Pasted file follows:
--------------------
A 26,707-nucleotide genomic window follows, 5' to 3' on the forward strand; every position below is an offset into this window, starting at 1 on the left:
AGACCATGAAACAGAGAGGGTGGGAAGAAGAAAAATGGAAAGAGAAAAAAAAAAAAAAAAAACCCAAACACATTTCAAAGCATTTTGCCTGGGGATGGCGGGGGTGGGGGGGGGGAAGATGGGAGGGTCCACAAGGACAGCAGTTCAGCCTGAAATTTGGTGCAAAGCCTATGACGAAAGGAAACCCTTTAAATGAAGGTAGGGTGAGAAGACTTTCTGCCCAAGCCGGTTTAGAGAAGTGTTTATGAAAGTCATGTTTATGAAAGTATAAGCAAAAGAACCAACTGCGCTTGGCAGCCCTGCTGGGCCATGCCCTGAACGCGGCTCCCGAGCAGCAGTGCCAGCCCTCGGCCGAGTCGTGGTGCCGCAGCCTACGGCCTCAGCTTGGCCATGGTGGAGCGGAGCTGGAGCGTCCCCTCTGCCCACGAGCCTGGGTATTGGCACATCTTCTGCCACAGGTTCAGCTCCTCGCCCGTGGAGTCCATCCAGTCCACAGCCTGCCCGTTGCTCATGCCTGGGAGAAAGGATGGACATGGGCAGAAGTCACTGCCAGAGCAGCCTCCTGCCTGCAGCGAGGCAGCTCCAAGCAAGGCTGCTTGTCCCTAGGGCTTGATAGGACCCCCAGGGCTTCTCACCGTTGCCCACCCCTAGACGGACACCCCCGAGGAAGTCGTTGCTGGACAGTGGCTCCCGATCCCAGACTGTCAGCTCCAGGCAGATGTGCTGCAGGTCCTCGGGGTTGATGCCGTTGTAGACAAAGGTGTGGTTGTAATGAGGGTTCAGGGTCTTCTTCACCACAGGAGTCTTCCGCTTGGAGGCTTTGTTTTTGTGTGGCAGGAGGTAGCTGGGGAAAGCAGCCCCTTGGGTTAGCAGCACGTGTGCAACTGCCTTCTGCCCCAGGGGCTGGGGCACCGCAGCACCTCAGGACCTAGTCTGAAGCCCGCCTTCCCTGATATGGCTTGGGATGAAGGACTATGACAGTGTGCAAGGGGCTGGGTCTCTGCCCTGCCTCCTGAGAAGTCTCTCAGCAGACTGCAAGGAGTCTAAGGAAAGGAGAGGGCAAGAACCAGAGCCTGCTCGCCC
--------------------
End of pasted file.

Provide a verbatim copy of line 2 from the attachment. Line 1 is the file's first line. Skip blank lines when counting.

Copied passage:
AGACCATGAAACAGAGAGGGTGGGAAGAAGAAAAATGGAAAGAGAAAAAAAAAAAAAAAAAACCCAAACACATTTCAAAGCATTTTGCCTGGGGATGGCGGGGGTGGGGGGGGGGAAGATGGGAGGGTCCACAAGGACAGCAGTTCAGCCTGAAATTTGGTGCAAAGCCTATGACGAAAGGAAACCCTTTAAATGAAGGTAGGGTGAGAAGACTTTCTGCCCAAGCCGGTTTAGAGAAGTGTTTATGAAAGTCATGTTTATGAAAGTATAAGCAAAAGAACCAACTGCGCTTGGCAGCCCTGCTGGGCCATGCCCTGAACGCGGCTCCCGAGCAGCAGTGCCAGCCCTCGGCCGAGTCGTGGTGCCGCAGCCTACGGCCTCAGCTTGGCCATGGTGGAGCGGAGCTGGAGCGTCCCCTCTGCCCACGAGCCTGGGTATTGGCACATCTTCTGCCACAGGTTCAGCTCCTCGCCCGTGGAGTCCATCCAGTCCACAGCCTGCCCGTTGCTCATGCCTGGGAGAAAGGATGGACATGGGCAGAAGTCACTGCCAGAGCAGCCTCCTGCCTGCAGCGAGGCAGCTCCAAGCAAGGCTGCTTGTCCCTAGGGCTTGATAGGACCCCCAGGGCTTCTCACCGTTGCCCACCCCTAGACGGACACCCCCGAGGAAGTCGTTGCTGGACAGTGGCTCCCGATCCCAGACTGTCAGCTCCAGGCAGATGTGCTGCAGGTCCTCGGGGTTGATGCCGTTGTAGACAAAGGTGTGGTTGTAATGAGGGTTCAGGGTCTTCTTCACCACAGGAGTCTTCCGCTTGGAGGCTTTGTTTTTGTGTGGCAGGAGGTAGCTGGGGAAAGCAGCCCCTTGGGTTAGCAGCACGTGTGCAACTGCCTTCTGCCCCAGGGGCTGGGGCACCGCAGCACCTCAGGACCTAGTCTGAAGCCCGCCTTCCCTGATATGGCTTGGGATGAAGGACTATGACAGTGTGCAAGGGGCTGGGTCTCTGCCCTGCCTCCTGAGAAGTCTCTCAGCAGACTGCAAGGAGTCTAAGGAAAGGAGAGGGCAAGAACCAGAGCCTGCTCGCCC